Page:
If you haven’t read it, check out Training the Next Generation of Data Specialists at http://www.ed.gov/blog/2010/12/training-the-next-generation-of-data-specialists/. Yes, that is ED.GOV in the URL. This is an example of education reform gone awry. Here are a few things that are wrong with this picture:
- Are New York standards written to be taught sequentially? While some students have skipped standards within the first broad category, it is pretty clear that Number Systems and Operations is being taught, or at least tested, out of context.
- Mastery is determined based on performance on a Unit Test or Success Tracker. I would love to see some examples of a unit test. I bet providing correct answers doesn’t live up to my expectations for what constitutes a performance. Success Tracker tests certainly don’t.
- Is New York exempt from FERPA? Those are student names in the left-most column and stars are a form of grades and are accompanied by a grading scale. Perhaps ed.gov should check future blog posts against federal legislation.
- Training is not teaching.
What’s on the verge of being right about this picture?
- Kids get feedback and are involved in tracking their own progression through standards. How can this teacher make the transition to mastery vs “progression through standards”? That’s rooted in the assessments that are in use.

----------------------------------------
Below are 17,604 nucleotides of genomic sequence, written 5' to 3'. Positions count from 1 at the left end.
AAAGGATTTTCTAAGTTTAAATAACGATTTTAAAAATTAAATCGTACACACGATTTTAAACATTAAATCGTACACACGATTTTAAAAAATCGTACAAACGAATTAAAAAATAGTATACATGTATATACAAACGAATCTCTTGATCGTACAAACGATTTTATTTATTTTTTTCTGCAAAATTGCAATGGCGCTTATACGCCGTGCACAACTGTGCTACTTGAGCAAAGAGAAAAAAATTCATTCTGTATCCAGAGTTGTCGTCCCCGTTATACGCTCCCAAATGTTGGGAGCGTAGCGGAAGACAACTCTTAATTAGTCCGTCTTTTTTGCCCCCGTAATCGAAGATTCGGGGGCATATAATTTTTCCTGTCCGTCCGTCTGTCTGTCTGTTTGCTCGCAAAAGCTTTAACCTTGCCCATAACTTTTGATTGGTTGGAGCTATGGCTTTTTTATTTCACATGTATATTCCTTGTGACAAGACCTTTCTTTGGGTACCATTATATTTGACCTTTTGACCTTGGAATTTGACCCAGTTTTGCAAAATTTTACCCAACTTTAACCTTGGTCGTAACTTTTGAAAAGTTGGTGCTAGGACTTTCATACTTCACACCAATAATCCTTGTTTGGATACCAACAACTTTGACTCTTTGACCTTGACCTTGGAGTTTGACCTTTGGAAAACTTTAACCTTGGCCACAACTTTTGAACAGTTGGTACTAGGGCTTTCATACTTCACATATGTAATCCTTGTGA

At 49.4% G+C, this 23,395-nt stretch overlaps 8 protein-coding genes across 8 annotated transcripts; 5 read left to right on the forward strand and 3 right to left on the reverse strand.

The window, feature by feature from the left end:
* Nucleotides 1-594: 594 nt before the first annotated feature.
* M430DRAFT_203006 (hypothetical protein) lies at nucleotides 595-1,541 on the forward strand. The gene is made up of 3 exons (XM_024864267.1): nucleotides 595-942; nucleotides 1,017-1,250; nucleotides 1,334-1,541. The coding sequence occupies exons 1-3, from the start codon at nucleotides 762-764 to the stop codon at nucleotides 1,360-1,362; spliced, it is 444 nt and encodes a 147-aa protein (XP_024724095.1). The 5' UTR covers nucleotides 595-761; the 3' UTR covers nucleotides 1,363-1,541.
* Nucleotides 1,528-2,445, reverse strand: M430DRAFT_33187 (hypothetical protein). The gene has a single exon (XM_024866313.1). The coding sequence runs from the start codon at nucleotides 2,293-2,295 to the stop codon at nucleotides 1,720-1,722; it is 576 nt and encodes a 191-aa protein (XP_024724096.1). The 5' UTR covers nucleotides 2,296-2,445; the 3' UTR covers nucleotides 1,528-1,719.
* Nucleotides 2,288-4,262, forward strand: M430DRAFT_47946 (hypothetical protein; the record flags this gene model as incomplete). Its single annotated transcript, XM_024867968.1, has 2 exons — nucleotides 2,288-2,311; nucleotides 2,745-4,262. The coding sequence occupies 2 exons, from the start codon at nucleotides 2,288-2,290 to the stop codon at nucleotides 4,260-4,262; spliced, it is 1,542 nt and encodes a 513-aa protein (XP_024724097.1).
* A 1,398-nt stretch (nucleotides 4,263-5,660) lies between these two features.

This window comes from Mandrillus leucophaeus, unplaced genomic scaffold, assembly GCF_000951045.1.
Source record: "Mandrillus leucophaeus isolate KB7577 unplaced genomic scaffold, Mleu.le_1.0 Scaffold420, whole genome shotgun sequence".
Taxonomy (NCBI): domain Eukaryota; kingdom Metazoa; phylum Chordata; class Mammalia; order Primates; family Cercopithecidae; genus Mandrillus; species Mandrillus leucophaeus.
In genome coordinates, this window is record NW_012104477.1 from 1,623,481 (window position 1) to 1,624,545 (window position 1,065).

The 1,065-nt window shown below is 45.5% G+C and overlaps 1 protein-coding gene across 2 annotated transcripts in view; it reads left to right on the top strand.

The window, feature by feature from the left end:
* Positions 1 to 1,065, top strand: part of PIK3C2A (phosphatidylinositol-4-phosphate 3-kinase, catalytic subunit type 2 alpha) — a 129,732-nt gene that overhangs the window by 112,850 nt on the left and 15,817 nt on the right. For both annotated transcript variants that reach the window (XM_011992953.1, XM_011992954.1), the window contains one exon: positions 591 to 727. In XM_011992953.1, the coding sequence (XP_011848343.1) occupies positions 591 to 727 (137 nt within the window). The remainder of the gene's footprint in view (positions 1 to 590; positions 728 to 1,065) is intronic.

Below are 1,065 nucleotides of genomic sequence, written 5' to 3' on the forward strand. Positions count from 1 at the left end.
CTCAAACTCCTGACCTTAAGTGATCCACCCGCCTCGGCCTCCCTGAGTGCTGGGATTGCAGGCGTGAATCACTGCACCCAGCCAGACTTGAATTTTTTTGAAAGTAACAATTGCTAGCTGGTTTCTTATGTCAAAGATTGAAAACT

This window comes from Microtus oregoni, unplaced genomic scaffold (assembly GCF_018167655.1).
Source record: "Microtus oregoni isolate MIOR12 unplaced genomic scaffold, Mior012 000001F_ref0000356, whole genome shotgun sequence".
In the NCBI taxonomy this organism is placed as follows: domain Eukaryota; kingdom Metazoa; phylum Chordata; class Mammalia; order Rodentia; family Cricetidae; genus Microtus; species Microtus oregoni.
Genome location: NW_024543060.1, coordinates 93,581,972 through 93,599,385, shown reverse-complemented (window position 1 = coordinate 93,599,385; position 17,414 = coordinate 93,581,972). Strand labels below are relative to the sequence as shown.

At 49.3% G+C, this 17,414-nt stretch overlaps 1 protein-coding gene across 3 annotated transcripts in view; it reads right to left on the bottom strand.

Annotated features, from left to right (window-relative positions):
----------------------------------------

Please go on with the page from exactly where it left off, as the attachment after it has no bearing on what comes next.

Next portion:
- The teacher obviously cares about ensuring students progress through more standards. How can this teacher make the transition to caring about kids learning in ways that matter? Once again, I want to see the unit tests. Maybe they are better than I am assuming they are.
- Kids work to “self-remediate” (after they become aware of their “learning deficits”) and they “learn to advocate for and direct their own learning.” How can this teacher make the transition to building even more capacity in his students to be self-regulated, self-monitoring students ala Costa and Kallick?
And, for action on my action step…an Einstein quote:
“The only thing that interferes with my learning is my education.”
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